The case for a sober Independence Day

The case for a sober Independence Day

Those who claim that the brutal realities of Partition have not been acknowledged do have a point

Indian soldiers walking through the debris of a building in the Chowk Bijli Wala area of Amristar during unrest following the Partition of India and Pakistan. Credit: AFP File Photo

Almost as if to cue, the Independence Day weekend (August 14 and 15) was characterised by rage and feigned victimisation over Prime Minister Modi’s announcement about observing August 14 as ‘Partition Horrors Remembrance Day’. The rage came from people who believed that the PM’s intent in declaring such an event was not kosher. It was an attempt to mine old wounds for electoral gains and an attempt to keep boundaries intact, not build bridges. In response to this, those who supported this action likened the cries of naysayers to ‘Holocaust Denial’ and believed that nameless (and shameless, in some accounts) ‘liberals’ were behind this so-called denial.

Has the brutal story of Partition been denied in India? Not really, is perhaps the first response. Films and literature have talked about it in great detail. There are far too many to recount. Hence, those who wish to access narratives of it can do so. As of 2021, there are still many who live among us who have lived through those days and can recount their experiences.

But those who claim that the brutal realities of Partition have not been acknowledged do have a point. ‘Official’ acknowledgement of Partition has been largely missing. The forced amputation of Punjab and Bengal, regions that had been whole for centuries, and the incorporation of their separated halves into separate nation-states and the effect it had on the psyche of those people has definitely not been given its due. One could well contest this by pointing out that refugees were resettled, many of them prospered, and most have gotten over their trauma, etc.

Read | Unforgetting Partition: Overcoming a state of amnesia

But that isn’t the point. The newly independent nation-state was duty-bound to take care of those of its citizens who had suffered for the sake of its creation. The larger point has to do with what August 15 has come to stand for owing to how the establishment chooses to mark that day.

August 15 is, and has been since 1947, a day of celebration. There is a festive air that envelops the nation on that day. The PM speaks from the Red Fort. The national flag is on prominent display in many places. Patriotic songs seem to be on everyone’s playlist. And “we did it…we drove the British away” is the mood of the moment. It is a time to invoke victory and partake of a feeling of triumph.

But is it so really? Is that the sentiment that everyone shares? For many, independence meant being uprooted and literally hurled into an empty abyss of sorts, with no light at the end of the tunnel. It meant losing everything that one was familiar with. It meant starting from scratch. It did not mean celebration or triumph.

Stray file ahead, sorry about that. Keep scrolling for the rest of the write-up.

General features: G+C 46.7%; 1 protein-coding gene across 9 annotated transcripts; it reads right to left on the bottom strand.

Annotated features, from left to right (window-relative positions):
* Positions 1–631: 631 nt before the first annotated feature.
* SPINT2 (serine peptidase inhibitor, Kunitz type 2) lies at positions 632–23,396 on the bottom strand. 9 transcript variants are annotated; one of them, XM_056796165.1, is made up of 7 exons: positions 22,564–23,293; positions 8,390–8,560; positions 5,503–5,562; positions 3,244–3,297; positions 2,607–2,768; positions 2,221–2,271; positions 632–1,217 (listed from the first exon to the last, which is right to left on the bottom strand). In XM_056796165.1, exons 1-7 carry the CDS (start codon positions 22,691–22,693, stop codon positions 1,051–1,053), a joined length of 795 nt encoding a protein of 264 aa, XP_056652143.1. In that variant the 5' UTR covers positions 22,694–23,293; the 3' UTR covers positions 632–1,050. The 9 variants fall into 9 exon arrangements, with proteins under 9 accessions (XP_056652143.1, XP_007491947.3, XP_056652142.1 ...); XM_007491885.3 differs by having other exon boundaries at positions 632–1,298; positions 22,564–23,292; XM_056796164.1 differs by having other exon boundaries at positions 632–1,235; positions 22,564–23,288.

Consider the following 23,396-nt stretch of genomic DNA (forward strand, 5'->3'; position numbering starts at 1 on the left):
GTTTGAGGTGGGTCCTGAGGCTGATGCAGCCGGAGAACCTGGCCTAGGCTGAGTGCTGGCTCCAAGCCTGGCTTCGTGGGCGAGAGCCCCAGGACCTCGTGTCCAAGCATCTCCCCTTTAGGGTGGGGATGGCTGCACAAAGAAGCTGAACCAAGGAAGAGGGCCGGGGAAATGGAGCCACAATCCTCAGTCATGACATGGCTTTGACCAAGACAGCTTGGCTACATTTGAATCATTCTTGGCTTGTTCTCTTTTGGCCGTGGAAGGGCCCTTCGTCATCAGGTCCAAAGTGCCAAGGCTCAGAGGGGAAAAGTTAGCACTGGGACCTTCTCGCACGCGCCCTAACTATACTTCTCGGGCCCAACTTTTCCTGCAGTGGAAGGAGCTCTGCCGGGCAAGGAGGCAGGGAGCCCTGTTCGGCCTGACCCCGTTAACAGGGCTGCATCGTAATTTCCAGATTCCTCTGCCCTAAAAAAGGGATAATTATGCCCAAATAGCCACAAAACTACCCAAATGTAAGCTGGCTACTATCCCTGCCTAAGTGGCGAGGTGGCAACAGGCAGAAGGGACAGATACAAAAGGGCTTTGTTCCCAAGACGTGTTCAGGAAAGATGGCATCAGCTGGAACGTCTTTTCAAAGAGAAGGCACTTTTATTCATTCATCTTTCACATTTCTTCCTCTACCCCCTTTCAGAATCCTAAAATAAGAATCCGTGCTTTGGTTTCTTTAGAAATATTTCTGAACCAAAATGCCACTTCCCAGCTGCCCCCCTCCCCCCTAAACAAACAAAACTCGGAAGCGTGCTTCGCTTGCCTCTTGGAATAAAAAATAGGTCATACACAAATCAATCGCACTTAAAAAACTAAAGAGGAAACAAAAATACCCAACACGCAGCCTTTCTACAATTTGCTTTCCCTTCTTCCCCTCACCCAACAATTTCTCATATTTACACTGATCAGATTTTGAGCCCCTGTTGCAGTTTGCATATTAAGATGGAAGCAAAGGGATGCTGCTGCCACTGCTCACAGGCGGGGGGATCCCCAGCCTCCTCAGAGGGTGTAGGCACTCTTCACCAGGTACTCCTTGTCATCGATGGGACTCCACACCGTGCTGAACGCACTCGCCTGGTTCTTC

Given this, is it my case then that the observance of a Partition Horrors Day or some such event would assuage those wounds and acknowledge the loss that people suffered? Decidedly not.

This new-fangled day does nothing to address that. For one, its observance on August 14 is always bound to be something of a sideshow. It is almost as if the nation was being told to be sombre one day so that the next day can be one of celebration. How does this work to address the horrors of Partition? It does not. It is mere lip-service, a band-aid to plaster over deep wounds.

What then is to be done?

The need is actually to recast the way we ‘celebrate’ Independence Day itself. True, the nation did become free from foreign rule on this day, and that is a commendable achievement. Also true is that this burden of freeing the many was borne unfairly by a few. Hence, this day ought to be marked by a certain sombreness and a subdued air rather than one of triumphalism and razzmatazz. That will go a long way in addressing the feelings of those who paid a heavy price.

Also, given that 75 years have passed since that day, the sombreness should also be on account of the fact that the dreams that were sold to the people about what freedom would bring have not been realised. The nation has a long way to go to realise those promises. Education, employment, equality and much else have not been provided to all in equal measure.

When freedom dawned in 1947, Faiz had lamented: “This stain-covered daybreak, this night-bitten dawn/This is not that dawn of which there was expectation.” This should remind us of the price of freedom. And now all these years later, the words of Siddalingaiah’s song, Yaarige bantu, yellige banthu nalavattelara swatantra, which questioned who the beneficiaries of 1947 were, should temper our mood and celebratory attitude. There is some scope for modest celebration. But the need for sober reflection should be made stronger.

Let us not forget our past. Let us also not forget our tasks for the future.

(The author is a Bengaluru-based editor and writer)

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